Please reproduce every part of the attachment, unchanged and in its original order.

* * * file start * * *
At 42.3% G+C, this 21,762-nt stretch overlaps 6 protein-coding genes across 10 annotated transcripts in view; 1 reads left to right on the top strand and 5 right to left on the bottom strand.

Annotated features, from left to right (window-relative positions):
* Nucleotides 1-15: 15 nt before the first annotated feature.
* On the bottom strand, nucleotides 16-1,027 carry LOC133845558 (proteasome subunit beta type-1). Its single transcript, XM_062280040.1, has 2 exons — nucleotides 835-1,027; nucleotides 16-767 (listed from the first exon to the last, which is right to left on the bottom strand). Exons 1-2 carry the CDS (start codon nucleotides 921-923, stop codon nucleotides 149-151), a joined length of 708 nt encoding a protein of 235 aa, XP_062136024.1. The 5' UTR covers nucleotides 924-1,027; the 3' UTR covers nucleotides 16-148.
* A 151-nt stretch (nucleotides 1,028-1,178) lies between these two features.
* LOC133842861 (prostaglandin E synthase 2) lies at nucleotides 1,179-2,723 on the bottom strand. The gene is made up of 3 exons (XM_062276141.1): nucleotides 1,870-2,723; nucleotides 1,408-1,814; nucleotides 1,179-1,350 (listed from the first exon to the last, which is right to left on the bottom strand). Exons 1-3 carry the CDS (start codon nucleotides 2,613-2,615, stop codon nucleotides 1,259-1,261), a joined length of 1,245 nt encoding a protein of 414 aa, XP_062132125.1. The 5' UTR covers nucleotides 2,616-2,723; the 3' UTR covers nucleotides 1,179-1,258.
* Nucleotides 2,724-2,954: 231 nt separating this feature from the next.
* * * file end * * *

At 42.3% G+C, this 21,762-nt stretch overlaps 6 protein-coding genes across 10 annotated transcripts in view; 1 reads left to right on the top strand and 5 right to left on the bottom strand.

Annotated features, from left to right (window-relative positions):
* Nucleotides 1-15: 15 nt before the first annotated feature.
* On the bottom strand, nucleotides 16-1,027 carry LOC133845558 (proteasome subunit beta type-1). Its single transcript, XM_062280040.1, has 2 exons — nucleotides 835-1,027; nucleotides 16-767 (listed from the first exon to the last, which is right to left on the bottom strand). Exons 1-2 carry the CDS (start codon nucleotides 921-923, stop codon nucleotides 149-151), a joined length of 708 nt encoding a protein of 235 aa, XP_062136024.1. The 5' UTR covers nucleotides 924-1,027; the 3' UTR covers nucleotides 16-148.
* A 151-nt stretch (nucleotides 1,028-1,178) lies between these two features.
* LOC133842861 (prostaglandin E synthase 2) lies at nucleotides 1,179-2,723 on the bottom strand. The gene is made up of 3 exons (XM_062276141.1): nucleotides 1,870-2,723; nucleotides 1,408-1,814; nucleotides 1,179-1,350 (listed from the first exon to the last, which is right to left on the bottom strand). Exons 1-3 carry the CDS (start codon nucleotides 2,613-2,615, stop codon nucleotides 1,259-1,261), a joined length of 1,245 nt encoding a protein of 414 aa, XP_062132125.1. The 5' UTR covers nucleotides 2,616-2,723; the 3' UTR covers nucleotides 1,179-1,258.
* Nucleotides 2,724-2,954: 231 nt separating this feature from the next.